Captain Hugh Mulzac (156056)

It is always a pleasure when a reader wants to know something more about a person mentioned in the Classroom. After profiling Una Mulzac last week, there was a request to know more about her father, because the reader had never heard of him. Well, dear reader, you are not alone on this matter, and it’s a shame that Hugh Mulzac isn’t better known in the annals of history.

To begin at the pinnacle of this seafaring adventurer’s life, when he became the first African-American merchant marine to command a ship with an integrated crew, is but a moment of his remarkable career.

Mulzac was born March 26, 1886, in the British West Indies on the island of St. Vincent. After high school, he answered the siren call of the sea and began traveling on British vessels. In the United Kingdom, he attended the Nautical School in Swansea, earning a mate’s license, or second in command. During World War I, he was a ship’s officer and subsequently moved to the United States, where he became a citizen in 1918.

His passion for the sea continued after arriving in the states, and in 1920, he passed the shipping master’s examination. It was during this same year that he joined Marcus Garvey’s Universal Negro Improvement Association. Garvey immediately appointed him commander of the Black Star Line, his fleet of ships, including the SS Yarmouth, where Mulzac was the chief officer.

From the very start of his association with Garvey, there were problems, several of which Mulzac noted. “The use to which the worthless Black Star ships were put represented the triumph of propaganda over business,” he wrote in his autobiography, “A Star to Steer By” (International Publishers, 1963). “The Yarmouth lost hundreds of thousands of dollars putting into ports where no cargo awaited, and in being chartered below her worth.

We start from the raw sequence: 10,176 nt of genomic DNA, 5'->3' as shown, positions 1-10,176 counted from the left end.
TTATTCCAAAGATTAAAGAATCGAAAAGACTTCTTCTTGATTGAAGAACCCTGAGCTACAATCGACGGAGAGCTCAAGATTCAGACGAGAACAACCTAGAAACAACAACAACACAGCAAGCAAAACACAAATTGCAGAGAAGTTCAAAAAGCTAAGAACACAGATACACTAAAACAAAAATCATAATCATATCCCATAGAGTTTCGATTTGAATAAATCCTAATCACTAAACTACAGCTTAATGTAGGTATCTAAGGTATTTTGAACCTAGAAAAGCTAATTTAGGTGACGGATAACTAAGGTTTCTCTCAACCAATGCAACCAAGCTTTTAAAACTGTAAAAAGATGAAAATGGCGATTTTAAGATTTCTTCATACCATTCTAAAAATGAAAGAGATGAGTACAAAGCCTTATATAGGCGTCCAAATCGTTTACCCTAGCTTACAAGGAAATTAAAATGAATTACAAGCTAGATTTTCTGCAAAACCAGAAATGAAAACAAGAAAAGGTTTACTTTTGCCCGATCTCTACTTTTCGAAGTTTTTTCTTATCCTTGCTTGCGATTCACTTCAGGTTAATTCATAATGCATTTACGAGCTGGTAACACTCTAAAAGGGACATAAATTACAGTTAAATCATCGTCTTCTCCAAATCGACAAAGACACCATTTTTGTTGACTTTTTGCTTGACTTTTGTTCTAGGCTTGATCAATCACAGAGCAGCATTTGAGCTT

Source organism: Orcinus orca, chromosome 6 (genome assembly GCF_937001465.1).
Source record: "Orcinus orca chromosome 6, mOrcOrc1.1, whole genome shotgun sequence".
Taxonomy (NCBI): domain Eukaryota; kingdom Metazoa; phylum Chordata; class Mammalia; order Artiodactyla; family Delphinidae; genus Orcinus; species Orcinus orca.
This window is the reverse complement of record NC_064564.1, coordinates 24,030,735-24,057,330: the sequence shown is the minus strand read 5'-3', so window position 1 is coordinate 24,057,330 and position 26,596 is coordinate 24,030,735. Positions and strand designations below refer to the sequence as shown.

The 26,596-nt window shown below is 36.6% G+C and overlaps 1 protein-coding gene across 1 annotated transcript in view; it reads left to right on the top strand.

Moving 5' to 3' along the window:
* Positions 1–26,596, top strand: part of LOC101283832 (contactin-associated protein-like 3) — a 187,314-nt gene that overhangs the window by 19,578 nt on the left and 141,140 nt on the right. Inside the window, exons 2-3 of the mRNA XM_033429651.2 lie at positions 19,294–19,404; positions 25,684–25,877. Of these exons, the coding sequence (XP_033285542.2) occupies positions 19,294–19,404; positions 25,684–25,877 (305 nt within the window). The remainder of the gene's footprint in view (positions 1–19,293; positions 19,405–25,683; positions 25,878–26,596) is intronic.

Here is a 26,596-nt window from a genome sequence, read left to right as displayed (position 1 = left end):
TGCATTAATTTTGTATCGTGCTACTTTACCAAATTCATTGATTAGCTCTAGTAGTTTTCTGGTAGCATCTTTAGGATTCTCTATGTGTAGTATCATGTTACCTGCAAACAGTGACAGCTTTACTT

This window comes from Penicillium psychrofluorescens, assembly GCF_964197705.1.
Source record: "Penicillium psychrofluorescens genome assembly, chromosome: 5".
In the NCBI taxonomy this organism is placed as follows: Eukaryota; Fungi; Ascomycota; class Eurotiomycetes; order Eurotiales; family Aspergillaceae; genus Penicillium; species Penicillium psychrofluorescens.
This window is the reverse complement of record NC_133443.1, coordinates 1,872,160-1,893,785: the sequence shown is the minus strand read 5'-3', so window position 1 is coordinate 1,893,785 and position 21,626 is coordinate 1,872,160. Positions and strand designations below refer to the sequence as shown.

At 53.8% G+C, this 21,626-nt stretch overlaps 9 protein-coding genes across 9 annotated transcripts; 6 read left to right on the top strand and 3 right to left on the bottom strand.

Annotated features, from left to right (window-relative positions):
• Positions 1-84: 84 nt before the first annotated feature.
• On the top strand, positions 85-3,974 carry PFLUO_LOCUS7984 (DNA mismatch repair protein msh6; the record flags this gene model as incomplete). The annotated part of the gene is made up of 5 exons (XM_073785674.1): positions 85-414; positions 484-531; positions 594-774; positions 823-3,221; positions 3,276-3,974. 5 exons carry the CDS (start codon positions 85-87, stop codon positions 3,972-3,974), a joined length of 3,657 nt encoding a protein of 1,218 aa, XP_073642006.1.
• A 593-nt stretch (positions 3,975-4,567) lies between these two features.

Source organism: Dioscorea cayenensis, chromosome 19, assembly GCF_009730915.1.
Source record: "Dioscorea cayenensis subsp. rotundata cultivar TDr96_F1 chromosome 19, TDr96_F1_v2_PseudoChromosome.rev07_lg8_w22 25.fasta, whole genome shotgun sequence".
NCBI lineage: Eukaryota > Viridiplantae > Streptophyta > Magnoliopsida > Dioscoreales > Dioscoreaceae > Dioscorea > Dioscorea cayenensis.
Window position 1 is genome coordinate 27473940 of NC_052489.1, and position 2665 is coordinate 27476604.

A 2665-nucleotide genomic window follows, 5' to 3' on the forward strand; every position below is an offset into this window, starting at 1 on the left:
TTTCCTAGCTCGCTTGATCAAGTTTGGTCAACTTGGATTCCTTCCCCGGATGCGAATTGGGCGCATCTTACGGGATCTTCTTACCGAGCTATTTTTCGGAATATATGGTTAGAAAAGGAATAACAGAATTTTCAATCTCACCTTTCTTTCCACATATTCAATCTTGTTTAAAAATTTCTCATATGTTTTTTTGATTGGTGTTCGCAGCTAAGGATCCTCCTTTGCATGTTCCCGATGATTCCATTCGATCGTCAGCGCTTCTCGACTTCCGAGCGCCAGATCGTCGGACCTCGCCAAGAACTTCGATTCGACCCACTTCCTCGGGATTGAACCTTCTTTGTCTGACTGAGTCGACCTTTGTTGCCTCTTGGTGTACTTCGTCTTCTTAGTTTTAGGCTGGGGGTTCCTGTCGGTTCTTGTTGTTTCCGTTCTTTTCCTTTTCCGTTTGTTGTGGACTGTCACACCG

“Thus the great and bold dream of colored resurgence ended in catastrophe. For their hard-won dollars, scores of thousands of humble Black men and women received in dividends only a transitory inflation of their racial pride.”

In 1921, Mulzac resigned from the organization and sought to create his own shipping line. That, too, was a failed venture, and for the next 20 years, he worked as a steward on ships while providing for a family that included his daughter Una. Later, he would devote his energy to delivering food and running his nautical academy. He rented three large rooms on St. Nicholas Avenue in Harlem, printed up business cards and immediately enrolled 52 students in the academy. But because it was connected to the possibility of the students acquiring employment with the Black Star Line, the students were on a doomed course. Their dreams and Mulzac’s hopes evaporated with the fall of Black Star. However, the advent of World War II brought the ascendance of another star.

Mulzac was 56 in 1942, when the United States Maritime Commission presented him with an opportunity to command the SS Booker T. Washington, the first of several Liberty ships. At first, he refused the offer because he would be in command of essentially an all-Black crew. His situation came to the attention of the NAACP and other civil rights organizations, which sided with Mulzac, demanding the ship be integrated. After sustained pressure from the groups, the commission relented and changed its racial policy, thereby allowing Mulzac to take the helm of an integrated crew from 1942 to 1947.